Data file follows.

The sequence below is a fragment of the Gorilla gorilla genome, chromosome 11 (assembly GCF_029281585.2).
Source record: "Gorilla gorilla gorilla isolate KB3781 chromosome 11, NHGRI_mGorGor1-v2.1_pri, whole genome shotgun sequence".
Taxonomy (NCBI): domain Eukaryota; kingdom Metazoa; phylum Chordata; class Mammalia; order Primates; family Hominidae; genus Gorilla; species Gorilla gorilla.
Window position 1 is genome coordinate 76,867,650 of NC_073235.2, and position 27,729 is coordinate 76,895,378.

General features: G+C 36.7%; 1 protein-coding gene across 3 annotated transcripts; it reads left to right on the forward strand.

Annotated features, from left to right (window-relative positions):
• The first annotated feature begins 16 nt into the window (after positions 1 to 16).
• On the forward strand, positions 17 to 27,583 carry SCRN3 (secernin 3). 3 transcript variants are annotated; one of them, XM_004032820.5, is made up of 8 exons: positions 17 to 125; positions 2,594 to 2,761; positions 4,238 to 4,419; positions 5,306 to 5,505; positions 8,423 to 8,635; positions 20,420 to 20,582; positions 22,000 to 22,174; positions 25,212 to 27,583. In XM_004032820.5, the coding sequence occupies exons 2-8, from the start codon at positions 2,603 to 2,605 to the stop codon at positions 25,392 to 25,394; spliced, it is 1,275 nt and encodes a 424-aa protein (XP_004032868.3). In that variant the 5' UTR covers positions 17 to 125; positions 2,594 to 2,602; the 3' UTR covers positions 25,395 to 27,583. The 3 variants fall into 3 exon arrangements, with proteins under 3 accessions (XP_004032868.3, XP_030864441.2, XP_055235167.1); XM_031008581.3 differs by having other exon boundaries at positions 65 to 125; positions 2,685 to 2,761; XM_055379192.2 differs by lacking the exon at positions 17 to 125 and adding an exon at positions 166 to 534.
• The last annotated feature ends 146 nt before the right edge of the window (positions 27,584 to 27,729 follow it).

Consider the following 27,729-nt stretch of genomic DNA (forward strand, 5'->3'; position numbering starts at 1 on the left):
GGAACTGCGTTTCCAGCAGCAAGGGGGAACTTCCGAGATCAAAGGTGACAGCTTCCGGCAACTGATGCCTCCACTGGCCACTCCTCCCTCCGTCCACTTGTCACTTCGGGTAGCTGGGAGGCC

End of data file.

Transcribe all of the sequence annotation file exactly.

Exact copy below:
The sequence below is a fragment of the Gorilla gorilla genome, chromosome 11 (assembly GCF_029281585.2).
Source record: "Gorilla gorilla gorilla isolate KB3781 chromosome 11, NHGRI_mGorGor1-v2.1_pri, whole genome shotgun sequence".
Taxonomy (NCBI): domain Eukaryota; kingdom Metazoa; phylum Chordata; class Mammalia; order Primates; family Hominidae; genus Gorilla; species Gorilla gorilla.
Window position 1 is genome coordinate 76,867,650 of NC_073235.2, and position 27,729 is coordinate 76,895,378.

General features: G+C 36.7%; 1 protein-coding gene across 3 annotated transcripts; it reads left to right on the forward strand.

Annotated features, from left to right (window-relative positions):
• The first annotated feature begins 16 nt into the window (after positions 1 to 16).
• On the forward strand, positions 17 to 27,583 carry SCRN3 (secernin 3). 3 transcript variants are annotated; one of them, XM_004032820.5, is made up of 8 exons: positions 17 to 125; positions 2,594 to 2,761; positions 4,238 to 4,419; positions 5,306 to 5,505; positions 8,423 to 8,635; positions 20,420 to 20,582; positions 22,000 to 22,174; positions 25,212 to 27,583. In XM_004032820.5, the coding sequence occupies exons 2-8, from the start codon at positions 2,603 to 2,605 to the stop codon at positions 25,392 to 25,394; spliced, it is 1,275 nt and encodes a 424-aa protein (XP_004032868.3). In that variant the 5' UTR covers positions 17 to 125; positions 2,594 to 2,602; the 3' UTR covers positions 25,395 to 27,583. The 3 variants fall into 3 exon arrangements, with proteins under 3 accessions (XP_004032868.3, XP_030864441.2, XP_055235167.1); XM_031008581.3 differs by having other exon boundaries at positions 65 to 125; positions 2,685 to 2,761; XM_055379192.2 differs by lacking the exon at positions 17 to 125 and adding an exon at positions 166 to 534.
• The last annotated feature ends 146 nt before the right edge of the window (positions 27,584 to 27,729 follow it).

Consider the following 27,729-nt stretch of genomic DNA (forward strand, 5'->3'; position numbering starts at 1 on the left):
GGAACTGCGTTTCCAGCAGCAAGGGGGAACTTCCGAGATCAAAGGTGACAGCTTCCGGCAACTGATGCCTCCACTGGCCACTCCTCCCTCCGTCCACTTGTCACTTCGGGTAGCTGGGAGGCC